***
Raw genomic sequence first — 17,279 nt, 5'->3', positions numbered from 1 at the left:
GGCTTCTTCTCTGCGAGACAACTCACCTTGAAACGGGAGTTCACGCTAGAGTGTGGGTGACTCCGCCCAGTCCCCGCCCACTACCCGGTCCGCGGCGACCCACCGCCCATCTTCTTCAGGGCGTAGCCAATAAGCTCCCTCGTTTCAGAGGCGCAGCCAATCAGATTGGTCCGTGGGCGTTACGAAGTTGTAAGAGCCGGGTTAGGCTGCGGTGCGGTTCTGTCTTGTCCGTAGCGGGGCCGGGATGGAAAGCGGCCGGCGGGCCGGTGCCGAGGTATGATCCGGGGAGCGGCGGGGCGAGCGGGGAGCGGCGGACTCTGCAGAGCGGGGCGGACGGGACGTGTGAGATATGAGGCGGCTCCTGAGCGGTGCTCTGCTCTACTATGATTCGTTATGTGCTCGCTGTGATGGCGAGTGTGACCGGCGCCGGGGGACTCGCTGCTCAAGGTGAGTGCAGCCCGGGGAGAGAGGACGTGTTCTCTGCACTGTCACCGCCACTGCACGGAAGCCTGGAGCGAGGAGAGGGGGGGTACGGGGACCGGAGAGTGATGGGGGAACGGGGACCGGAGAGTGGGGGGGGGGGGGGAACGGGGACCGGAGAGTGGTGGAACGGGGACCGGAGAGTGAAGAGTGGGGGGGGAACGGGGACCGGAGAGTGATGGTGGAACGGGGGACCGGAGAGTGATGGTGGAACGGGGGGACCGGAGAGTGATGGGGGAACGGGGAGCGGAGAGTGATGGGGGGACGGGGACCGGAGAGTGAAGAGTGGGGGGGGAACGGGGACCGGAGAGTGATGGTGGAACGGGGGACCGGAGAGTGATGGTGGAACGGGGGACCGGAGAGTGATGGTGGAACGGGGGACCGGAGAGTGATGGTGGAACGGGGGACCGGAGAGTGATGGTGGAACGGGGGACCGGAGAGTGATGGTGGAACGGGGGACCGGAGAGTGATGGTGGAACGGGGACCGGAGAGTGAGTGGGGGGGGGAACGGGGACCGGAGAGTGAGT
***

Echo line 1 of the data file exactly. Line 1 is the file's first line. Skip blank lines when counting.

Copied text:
Raw genomic sequence first — 17,279 nt, 5'->3', positions numbered from 1 at the left: